Former Republican Rep. Lincoln Diaz-Balart, a veteran on the Florida political scene, said he had “never met a harder worker” in politics than Mr. Scott.

“And that’s not just at election time, not just in the campaign,” Mr. Diaz-Balart said. “And I think come November some people are going to be surprised at how much support he has in the Hispanic community here.”

Mr. Sullivan, who acknowledged that he is not familiar with the inner workings of the Scott campaign, said such encomiums are nice but that the money edge remains significant.

“I don’t know that Scott is some master strategist or brilliant retail politician, and I’m pretty sure he wouldn’t describe himself that way or want to be described that way,” Mr. Sullivan said. “But he has piles of cash and has proved he isn’t afraid to burn through them.”

Certainly, money has become increasingly important in Florida, which is home to 10 media markets, some of them among the nation’s most expensive. The increase in just the new millennium has been astonishing, according to figures tracked by OpenSecrets.org.

In 2000, the combined spending of campaigns and outside groups on a Florida Senate race just topped $16 million. In 2016, when Mr. Rubio was re-elected, combined spending approached $112 million, the figures show.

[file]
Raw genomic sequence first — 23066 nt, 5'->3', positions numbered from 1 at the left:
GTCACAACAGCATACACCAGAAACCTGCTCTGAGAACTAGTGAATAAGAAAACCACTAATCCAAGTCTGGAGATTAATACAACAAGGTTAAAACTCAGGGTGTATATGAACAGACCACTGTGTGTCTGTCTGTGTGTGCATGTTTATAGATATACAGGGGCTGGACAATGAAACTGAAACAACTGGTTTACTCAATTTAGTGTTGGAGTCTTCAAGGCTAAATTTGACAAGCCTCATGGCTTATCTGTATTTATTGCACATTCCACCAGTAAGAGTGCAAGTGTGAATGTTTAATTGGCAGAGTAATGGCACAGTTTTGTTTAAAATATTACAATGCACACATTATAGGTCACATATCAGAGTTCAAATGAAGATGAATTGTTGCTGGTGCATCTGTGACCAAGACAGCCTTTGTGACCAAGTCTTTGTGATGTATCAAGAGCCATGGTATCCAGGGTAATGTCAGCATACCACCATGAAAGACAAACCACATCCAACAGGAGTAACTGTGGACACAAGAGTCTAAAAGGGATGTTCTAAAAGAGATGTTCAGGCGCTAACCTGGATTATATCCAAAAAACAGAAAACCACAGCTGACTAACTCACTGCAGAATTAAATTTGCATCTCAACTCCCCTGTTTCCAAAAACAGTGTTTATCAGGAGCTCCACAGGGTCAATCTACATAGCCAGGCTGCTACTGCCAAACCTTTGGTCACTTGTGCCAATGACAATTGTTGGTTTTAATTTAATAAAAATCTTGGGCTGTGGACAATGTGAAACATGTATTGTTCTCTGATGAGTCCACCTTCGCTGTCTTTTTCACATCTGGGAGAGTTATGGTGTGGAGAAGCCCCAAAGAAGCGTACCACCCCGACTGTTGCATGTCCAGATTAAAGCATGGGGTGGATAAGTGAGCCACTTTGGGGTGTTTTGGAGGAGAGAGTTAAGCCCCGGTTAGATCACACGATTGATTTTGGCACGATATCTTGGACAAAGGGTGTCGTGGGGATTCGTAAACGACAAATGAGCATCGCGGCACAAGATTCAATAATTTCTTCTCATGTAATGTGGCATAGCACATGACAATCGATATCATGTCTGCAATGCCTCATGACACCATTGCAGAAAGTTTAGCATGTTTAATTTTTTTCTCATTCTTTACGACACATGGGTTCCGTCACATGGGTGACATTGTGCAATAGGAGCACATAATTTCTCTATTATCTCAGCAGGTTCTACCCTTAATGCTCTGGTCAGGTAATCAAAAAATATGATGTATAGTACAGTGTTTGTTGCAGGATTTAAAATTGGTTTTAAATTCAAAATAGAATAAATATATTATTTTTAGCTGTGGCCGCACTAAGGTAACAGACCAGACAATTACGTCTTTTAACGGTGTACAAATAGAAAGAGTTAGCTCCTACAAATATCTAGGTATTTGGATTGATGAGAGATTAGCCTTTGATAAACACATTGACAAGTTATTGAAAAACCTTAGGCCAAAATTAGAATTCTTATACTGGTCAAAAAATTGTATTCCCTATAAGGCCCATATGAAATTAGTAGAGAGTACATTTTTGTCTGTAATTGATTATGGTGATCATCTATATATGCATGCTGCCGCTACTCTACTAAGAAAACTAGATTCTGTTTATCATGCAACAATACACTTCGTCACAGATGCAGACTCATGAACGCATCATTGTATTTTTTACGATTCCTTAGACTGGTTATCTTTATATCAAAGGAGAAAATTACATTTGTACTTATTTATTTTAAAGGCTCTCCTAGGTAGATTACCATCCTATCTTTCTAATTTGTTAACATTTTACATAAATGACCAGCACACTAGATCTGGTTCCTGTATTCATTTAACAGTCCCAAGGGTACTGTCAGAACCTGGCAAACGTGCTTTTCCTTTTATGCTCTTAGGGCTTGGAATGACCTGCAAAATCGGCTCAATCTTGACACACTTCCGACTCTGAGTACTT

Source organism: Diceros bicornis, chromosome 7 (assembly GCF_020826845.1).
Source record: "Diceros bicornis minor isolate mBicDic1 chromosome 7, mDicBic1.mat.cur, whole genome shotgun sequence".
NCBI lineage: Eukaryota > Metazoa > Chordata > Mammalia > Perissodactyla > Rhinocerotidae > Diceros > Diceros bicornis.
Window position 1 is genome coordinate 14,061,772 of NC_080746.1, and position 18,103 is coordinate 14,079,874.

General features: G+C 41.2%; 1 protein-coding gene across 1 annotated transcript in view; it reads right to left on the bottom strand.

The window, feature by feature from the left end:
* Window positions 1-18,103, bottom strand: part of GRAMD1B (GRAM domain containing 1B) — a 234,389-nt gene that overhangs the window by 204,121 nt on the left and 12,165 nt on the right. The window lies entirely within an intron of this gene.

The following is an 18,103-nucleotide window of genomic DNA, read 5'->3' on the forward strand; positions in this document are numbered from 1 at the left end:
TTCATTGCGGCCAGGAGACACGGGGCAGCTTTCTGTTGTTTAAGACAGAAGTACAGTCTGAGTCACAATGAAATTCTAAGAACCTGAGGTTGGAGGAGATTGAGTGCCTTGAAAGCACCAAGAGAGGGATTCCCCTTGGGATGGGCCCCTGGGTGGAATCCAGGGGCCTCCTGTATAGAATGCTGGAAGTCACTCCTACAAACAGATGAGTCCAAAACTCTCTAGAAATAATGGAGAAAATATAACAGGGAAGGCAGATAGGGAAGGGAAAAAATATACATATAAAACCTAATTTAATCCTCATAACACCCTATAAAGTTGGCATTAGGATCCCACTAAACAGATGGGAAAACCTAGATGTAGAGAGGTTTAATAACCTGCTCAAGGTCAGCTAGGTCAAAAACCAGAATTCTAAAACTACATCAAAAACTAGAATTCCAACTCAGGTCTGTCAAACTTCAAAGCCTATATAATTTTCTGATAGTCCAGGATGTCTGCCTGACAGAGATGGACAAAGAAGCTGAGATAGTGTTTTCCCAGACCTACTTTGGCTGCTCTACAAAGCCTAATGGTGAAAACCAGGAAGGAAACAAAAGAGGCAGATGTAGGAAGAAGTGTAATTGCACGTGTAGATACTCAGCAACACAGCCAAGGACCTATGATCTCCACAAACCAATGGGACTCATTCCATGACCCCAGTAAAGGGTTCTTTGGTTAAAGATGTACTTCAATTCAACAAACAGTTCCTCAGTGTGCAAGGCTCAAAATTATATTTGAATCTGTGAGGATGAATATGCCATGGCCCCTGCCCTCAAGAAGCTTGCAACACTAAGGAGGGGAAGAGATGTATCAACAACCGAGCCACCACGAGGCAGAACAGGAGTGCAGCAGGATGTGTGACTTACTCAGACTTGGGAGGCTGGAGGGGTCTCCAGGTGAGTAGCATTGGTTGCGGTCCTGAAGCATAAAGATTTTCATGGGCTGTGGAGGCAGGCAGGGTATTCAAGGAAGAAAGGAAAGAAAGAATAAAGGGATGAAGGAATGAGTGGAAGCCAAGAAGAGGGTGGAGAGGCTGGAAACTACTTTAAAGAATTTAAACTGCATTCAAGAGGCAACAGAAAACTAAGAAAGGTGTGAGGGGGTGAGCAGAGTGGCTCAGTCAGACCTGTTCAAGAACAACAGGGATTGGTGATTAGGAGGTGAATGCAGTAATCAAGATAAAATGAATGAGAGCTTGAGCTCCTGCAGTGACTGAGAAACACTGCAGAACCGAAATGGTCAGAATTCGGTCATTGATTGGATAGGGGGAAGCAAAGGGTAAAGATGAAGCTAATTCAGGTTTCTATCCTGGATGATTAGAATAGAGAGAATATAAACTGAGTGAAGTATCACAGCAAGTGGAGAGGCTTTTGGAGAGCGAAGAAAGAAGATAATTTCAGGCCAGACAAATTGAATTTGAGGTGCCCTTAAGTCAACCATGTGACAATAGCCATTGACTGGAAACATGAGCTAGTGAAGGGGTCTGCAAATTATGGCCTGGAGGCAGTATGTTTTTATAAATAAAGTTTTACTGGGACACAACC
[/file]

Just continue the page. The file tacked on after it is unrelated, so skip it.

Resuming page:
Just how effective spending by Mr. Scott or groups supportive of his bid has been remains unclear. One veteran observer of the Florida scene, however, thinks the Scott campaign has hit home with ads.

“A golden rule of politics is to brand your opponent before he brands you, and I think some of Scott’s ads have been very good at that,” said Susan MacManus, a retired political science professor widely regarded as the dean of Florida election analysts. Ms. MacManus said she has overheard laborers talking about an ad that compared Mr. Nelson’s long career — he was first elected to office when President Nixon was re-elected — to a Ford Pinto.

What’s more, Ms. MacManus pointed to ways in which both campaigns have been able to manipulate the media in ways that go beyond money. In Mr. Scott’s case, being governor allows him to appear at ribbon-cuttings or mall openings or other settings that highlight his emphasis on Florida’s economic resurgence, whereas in Mr. Nelson’s case the Democrats appear to have given him a prominent voice as a spokesman on various issues before Congress, a role he hasn’t consistently had in the past.

“It may be one reason the Nelson campaign seems to have been quieter is because it is following an old rule that says you go full speed after the primaries and Labor Day,” Ms. MacManus said. “But there’s no doubt the Scott campaign has been spending heavily and effectively, while with Nelson sort of confined to Washington they have tried to get him appearing in public in new ways.”

There is some evidence that Mr. Scott’s spending has had an impact. The RealClearPolitics poll average gives him a lead of less than 1 percentage point, but the trends are in his favor. Mr. Nelson led all of the major head-to-head polls earlier this year, but Mr. Scott has led in three of the past five dating back to May.

Nevertheless, all of that activity has happened with Mr. Nelson’s anticipated media buys still to come.

“Both sides have reason to be nervous,” Mr. Vanacore said. “But Rick Scott has to be a little frustrated that he’s spent at least $20 million and it’s close to status quo in the polls.”

• James Varney can be reached at jvarney@washingtontimes.com.